Upon warming the color of the solution may change from yellow to orange and then deep red. After ˜20 h the reaction may be quenched by addition of methanol (e.g., 2 mL, 25° C.), affording a colorless solution. The reaction mixture may be vented and poured into a 1,000 mL round bottom flask containing ˜500 mL of ice cold methanol. A cloudy white precipitate may form. A white solid may be obtained after solvent removal in vacuo (34.26 g, 82% yield). 1H NMR (CDCl3) δ 0.7-2.4 (e.g., broad, polymer backbone), 6.2-7.6 (e.g., broad, aromatic). Further exemplary characterization data are presented in FIG. 1.

Example 9

The following example further illustrates polymer synthesis. The system was chosen for illustrative purposes only. The invention is not limited to the chosen system or conditions.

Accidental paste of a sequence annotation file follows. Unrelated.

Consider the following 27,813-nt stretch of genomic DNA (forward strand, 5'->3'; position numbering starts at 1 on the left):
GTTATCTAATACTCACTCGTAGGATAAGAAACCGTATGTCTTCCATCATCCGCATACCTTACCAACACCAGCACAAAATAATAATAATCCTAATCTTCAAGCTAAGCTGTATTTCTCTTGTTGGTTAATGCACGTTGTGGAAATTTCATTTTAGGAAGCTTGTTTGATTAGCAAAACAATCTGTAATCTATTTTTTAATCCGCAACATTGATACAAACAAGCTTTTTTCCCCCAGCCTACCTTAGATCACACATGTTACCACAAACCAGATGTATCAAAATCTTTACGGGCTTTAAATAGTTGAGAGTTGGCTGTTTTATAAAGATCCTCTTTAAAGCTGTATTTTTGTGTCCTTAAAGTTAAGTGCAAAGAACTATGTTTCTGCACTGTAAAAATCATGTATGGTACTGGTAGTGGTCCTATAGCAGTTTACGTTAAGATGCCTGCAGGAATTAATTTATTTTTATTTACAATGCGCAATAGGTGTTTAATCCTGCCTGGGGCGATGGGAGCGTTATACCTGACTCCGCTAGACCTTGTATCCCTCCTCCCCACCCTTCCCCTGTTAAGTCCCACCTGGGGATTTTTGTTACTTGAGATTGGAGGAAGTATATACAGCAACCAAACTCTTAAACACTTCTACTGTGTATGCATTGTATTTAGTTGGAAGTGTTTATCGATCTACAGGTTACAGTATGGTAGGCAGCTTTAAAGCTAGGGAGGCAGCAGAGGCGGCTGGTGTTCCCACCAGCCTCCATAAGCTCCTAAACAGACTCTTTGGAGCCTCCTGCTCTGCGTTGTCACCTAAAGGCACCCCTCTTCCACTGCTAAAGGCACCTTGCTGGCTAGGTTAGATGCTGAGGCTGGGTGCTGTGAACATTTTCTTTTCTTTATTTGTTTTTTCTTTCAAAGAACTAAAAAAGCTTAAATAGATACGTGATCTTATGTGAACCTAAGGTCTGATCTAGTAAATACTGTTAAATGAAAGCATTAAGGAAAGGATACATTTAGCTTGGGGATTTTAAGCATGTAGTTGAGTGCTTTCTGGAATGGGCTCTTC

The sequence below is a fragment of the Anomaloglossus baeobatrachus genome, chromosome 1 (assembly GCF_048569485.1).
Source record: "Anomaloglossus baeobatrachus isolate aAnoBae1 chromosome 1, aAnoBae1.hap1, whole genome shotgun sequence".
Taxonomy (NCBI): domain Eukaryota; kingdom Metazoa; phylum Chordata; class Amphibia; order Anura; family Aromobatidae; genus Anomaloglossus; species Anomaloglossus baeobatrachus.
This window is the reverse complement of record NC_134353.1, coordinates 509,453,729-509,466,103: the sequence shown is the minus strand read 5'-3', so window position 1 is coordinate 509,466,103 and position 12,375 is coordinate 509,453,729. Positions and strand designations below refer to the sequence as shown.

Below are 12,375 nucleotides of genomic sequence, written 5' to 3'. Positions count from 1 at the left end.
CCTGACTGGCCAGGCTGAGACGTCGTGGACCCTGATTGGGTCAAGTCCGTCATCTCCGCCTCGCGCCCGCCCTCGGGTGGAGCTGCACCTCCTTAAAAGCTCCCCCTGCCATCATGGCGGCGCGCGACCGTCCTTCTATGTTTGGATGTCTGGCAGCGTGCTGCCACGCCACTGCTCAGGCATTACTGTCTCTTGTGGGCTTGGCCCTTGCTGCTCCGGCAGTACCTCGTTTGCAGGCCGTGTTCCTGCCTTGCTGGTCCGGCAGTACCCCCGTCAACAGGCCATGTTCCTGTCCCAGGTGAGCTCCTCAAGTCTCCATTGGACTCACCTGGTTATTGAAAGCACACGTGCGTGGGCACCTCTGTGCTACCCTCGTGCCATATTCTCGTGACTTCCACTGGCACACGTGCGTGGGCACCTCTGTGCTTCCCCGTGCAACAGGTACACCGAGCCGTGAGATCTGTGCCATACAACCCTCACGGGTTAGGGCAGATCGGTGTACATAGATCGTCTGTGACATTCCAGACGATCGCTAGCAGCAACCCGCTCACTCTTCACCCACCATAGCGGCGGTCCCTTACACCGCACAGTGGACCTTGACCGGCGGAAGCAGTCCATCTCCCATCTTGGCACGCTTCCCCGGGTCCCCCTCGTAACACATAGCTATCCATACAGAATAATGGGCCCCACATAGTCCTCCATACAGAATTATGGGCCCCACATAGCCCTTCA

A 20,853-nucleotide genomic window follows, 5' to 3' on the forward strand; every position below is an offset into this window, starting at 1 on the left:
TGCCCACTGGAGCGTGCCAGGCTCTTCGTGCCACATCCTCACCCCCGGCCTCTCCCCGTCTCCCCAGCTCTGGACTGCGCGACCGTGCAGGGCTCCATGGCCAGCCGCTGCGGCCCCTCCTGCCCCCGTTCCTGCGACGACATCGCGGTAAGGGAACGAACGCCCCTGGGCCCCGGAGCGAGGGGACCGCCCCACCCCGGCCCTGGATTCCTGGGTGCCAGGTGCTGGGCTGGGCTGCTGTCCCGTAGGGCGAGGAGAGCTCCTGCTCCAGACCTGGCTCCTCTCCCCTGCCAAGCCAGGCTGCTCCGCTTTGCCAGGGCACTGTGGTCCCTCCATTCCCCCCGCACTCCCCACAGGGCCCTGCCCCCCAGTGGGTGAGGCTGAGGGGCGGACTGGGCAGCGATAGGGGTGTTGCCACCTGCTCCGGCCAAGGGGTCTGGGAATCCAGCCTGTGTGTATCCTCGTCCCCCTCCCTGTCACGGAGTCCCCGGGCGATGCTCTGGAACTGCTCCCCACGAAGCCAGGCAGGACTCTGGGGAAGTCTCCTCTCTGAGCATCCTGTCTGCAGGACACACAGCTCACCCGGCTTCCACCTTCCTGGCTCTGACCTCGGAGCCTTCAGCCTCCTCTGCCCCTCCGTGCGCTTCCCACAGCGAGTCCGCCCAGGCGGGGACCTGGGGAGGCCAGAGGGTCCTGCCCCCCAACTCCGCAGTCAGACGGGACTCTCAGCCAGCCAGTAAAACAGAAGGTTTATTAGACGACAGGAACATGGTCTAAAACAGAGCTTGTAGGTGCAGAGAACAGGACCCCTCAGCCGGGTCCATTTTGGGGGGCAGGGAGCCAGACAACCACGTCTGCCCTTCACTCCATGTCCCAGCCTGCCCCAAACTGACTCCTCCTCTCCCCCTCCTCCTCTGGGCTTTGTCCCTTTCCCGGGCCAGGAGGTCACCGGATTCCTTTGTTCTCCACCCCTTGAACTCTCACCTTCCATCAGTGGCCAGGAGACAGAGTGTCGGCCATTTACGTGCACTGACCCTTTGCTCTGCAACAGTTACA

Exemplary synthesis of Poly[(3,4-dimethoxystyrene)-co-styrene]. Poly[(3,4dimethoxystyrene)-co-styrene], with varied percentages of 3,4-dimethoxystyrene and styrene, may be prepared by modification of the method described above in Example 8. The procedure described here is an exemplary polymerization of 1:1000 3,4-dimethoxystyrene:styrene poly[(3,4-dimethoxystyrene)-co-styrene]. Polymers containing about 1:5, 1:10, 1:15, and 1:50 ratios of 3,4-dimethoxystyrene:styrene may be prepared in a similar manner. Anhydrous toluene (e.g., 242 mL) may be added by syringe to a degassed 500 mL Schlenk flask and purified styrene (e.g., 47 mL, 0.41 mol) may be added by syringe. Purified 3,4 dimethoxystyrene (0.061 mL, 0.4 mmol) may be added to the flask by syringe.